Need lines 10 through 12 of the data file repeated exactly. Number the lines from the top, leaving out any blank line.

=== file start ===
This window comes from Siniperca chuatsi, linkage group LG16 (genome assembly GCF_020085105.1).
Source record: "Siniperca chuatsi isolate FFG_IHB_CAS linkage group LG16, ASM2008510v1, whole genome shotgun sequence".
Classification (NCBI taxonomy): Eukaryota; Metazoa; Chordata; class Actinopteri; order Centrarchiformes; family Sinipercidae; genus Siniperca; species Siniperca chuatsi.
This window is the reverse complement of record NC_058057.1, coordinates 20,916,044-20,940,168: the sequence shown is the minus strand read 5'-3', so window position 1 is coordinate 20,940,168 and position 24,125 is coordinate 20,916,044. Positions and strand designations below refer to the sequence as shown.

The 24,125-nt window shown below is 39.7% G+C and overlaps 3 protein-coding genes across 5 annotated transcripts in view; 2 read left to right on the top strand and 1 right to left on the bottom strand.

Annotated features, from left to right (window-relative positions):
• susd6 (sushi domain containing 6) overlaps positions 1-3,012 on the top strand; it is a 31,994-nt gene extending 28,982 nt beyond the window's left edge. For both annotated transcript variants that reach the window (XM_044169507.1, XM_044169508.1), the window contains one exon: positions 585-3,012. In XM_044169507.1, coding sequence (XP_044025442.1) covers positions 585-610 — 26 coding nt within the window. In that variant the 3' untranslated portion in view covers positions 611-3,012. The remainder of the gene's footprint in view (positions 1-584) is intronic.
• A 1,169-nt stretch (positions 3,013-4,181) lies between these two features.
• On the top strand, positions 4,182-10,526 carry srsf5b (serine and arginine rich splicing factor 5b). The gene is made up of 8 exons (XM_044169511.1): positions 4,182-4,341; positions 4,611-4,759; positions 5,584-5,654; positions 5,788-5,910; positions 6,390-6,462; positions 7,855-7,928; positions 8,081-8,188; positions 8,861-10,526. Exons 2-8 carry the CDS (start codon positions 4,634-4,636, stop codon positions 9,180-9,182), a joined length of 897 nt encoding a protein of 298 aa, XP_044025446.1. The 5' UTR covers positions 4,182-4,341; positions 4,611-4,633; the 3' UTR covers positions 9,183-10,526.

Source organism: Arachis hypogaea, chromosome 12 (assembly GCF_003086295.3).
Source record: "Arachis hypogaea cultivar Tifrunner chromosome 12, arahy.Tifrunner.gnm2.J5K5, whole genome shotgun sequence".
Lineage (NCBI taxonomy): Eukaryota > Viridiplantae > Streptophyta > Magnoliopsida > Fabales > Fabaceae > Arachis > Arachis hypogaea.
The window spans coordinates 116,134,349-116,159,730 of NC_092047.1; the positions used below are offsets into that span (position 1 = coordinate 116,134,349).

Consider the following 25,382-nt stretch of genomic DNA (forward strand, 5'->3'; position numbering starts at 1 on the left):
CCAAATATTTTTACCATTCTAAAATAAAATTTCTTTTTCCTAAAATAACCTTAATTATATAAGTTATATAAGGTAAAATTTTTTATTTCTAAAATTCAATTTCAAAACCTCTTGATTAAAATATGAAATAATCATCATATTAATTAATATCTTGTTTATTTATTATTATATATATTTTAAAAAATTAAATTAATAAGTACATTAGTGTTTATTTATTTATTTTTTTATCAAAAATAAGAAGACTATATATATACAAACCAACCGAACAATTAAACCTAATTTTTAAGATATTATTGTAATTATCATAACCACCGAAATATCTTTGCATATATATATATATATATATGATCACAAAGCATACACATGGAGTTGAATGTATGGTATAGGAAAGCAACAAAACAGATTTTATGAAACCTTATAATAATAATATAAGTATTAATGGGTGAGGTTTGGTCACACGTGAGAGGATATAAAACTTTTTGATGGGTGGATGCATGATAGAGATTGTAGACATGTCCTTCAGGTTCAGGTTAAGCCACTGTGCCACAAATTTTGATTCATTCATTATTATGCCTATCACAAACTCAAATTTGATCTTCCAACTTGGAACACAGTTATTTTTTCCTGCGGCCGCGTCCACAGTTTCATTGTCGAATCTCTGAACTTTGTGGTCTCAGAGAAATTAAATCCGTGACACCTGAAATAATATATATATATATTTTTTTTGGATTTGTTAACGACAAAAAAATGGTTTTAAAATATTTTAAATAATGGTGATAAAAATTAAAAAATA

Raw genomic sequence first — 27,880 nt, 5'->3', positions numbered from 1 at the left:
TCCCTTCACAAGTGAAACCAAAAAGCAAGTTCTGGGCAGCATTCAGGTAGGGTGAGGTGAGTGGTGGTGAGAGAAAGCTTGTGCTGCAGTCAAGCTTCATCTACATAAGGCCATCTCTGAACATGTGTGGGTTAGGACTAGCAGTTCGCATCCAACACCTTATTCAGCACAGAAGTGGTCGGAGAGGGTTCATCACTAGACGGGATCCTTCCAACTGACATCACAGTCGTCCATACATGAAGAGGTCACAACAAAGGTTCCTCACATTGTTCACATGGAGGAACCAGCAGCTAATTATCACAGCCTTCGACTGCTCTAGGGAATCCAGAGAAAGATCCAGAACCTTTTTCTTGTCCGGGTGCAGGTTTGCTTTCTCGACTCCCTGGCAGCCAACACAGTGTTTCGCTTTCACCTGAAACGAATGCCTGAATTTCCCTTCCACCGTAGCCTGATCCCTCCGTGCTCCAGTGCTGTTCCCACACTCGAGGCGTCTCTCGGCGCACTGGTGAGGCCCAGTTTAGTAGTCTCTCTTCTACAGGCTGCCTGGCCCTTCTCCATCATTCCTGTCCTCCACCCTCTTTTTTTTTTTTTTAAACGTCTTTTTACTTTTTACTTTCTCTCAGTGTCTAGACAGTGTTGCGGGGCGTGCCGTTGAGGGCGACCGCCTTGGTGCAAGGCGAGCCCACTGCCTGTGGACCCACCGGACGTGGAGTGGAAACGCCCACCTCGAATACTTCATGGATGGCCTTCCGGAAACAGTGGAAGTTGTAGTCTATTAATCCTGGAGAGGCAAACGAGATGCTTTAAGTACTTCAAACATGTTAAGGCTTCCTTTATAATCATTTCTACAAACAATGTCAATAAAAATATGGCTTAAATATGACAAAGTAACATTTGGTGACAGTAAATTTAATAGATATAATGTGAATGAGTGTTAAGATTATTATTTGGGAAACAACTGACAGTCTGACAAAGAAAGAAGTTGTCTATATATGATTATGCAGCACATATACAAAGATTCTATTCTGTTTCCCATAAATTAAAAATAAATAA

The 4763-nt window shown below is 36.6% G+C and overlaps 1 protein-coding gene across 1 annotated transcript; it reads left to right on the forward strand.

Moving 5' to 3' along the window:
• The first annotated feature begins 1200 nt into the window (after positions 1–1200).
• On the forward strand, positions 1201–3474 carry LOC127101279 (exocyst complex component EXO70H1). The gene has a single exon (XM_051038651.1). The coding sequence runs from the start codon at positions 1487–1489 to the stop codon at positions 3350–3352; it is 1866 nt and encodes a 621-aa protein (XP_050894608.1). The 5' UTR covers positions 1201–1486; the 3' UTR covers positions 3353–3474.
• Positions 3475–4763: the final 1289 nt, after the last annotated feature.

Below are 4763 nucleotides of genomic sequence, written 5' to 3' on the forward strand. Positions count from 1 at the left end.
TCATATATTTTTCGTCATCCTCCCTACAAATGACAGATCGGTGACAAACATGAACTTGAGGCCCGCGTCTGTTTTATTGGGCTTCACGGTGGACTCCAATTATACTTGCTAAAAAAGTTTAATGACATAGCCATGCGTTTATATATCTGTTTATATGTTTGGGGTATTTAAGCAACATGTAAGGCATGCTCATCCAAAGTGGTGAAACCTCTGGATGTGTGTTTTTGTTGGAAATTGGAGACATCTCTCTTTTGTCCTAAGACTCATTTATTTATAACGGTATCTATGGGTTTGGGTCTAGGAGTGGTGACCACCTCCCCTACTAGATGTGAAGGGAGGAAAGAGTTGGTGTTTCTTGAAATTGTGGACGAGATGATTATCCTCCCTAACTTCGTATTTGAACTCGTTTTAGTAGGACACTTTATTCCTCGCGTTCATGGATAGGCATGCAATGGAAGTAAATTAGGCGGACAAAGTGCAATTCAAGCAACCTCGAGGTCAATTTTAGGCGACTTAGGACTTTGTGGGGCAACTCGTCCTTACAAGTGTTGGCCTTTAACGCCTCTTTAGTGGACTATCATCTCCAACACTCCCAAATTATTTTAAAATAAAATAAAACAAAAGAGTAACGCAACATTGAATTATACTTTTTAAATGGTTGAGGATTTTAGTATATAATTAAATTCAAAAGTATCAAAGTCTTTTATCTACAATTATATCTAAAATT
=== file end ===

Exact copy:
Source organism: Arachis hypogaea, chromosome 12 (assembly GCF_003086295.3).
Source record: "Arachis hypogaea cultivar Tifrunner chromosome 12, arahy.Tifrunner.gnm2.J5K5, whole genome shotgun sequence".
Lineage (NCBI taxonomy): Eukaryota > Viridiplantae > Streptophyta > Magnoliopsida > Fabales > Fabaceae > Arachis > Arachis hypogaea.